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By tightening the base of the stud bolt with three rollers, the bolt was successfully removed without breaking. Even if you are a Sunday mechanic who does not have enough money to buy a set of pullers, it is worthwhile to have one for M6 size stud bolts, which are often used in intake manifolds and exhaust manifolds.

 

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Cylinder stud bolts with long shaft sections often twist in the midsection and lose torque when a tool is applied to the threaded portion on the head side to loosen it.

 

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Even in such cases, a roller-type stud bolt puller may be able to turn the bolt at the unthreaded middle section. Depending on the diameter difference between the threaded part and the shaft part, the roller may not be able to catch the bolt, so it is necessary to check before work.

Tools called stud bolt pullers and stud bolt removers are items used to safely remove delicate stud bolts. The mechanism for loosening stud bolts can be roughly classified into two types: the double nut method, in which the bolt is screwed onto the male threads of the bolt to provide friction, and the roller method, in which a roller is pressed against the shaft of the bolt.

The double nut type tends to make the tool itself more compact than the roller type, but the roller type seems to be more advantageous for bolts that are thread-locked.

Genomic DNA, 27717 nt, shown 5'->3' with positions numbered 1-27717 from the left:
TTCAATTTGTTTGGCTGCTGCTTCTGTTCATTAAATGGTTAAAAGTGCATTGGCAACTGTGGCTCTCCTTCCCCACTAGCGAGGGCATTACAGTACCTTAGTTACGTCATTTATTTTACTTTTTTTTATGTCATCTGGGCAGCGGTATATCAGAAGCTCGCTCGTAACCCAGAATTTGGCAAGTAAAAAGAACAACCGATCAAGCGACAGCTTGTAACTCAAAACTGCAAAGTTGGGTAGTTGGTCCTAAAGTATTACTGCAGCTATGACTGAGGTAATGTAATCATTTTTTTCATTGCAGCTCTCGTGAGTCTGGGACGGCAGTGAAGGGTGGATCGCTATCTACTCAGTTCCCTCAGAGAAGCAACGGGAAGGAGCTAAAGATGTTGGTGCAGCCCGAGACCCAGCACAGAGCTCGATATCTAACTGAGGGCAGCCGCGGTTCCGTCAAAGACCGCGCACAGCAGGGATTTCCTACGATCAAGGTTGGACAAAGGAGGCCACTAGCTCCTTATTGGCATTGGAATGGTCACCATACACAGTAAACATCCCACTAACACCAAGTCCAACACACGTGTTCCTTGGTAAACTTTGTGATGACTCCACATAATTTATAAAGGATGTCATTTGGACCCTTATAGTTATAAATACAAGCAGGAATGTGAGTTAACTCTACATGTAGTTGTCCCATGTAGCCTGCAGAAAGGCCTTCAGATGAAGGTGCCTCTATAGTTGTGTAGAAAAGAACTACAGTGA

When the puller, which is shaped like a deep socket with multiple rollers (mainly three) inside, is placed on a stud bolt and turned counterclockwise, the rollers, which roll along a slope inside the socket, bite into the bolt. The more force is applied in the loosening direction, the more strongly the rollers bite into the bolt, and thus the stud puller begins to loosen the stud bolt.

In the double nut method, the force to loosen a stud bolt is concentrated on a few threads where the bolt hangs, because the force to loosen the bolt is exerted by pulling on the threads. In contrast, the roller method can gain contact surface area by the length of the roller and the number of rollers, so the loosening torque can be efficiently transmitted to the stud bolt.

Unlike the double nut method, the roller inside the socket has the advantage of being able to hold even unthreaded parts. Attaching a double nut to the cylinder head side of a stud bolt on a cylinder that has no thread in the middle part to loosen it may only twist the entire bolt and not transmit torque to the thread on the crankcase side.

In such situations, a roller-type puller may be able to penetrate a long shaft and hold a stud bolt. In the case of a stud bolt with a large difference in diameter between the thread and the shaft, the roller may not be able to hold the shaft and may swing out, so it is necessary to check the range of compatibility between the stud bolt and the puller in advance. However, if the puller can hold a long bolt near its base, it can reduce the loss of torque and thus make the work more advantageous.

However, if the roller is pressed hard against the threads of the stud bolt, the threads may be damaged and the nut may not fit properly, so the stud bolt removed with the puller should not be reused but replaced with a new one.

Stud bolts are rarely removed for routine maintenance, but if they are not loosened reliably when the need arises, they can be troublesome later. If you feel that you cannot compete with double nuts and locking pliers alone, prepare special tools such as a stud bolt puller or remover before starting work.

POINT
  • Point 1: When using the stud bolt puller, an exclusive tool, loosening torque can be efficiently transmitted to the stud bolt.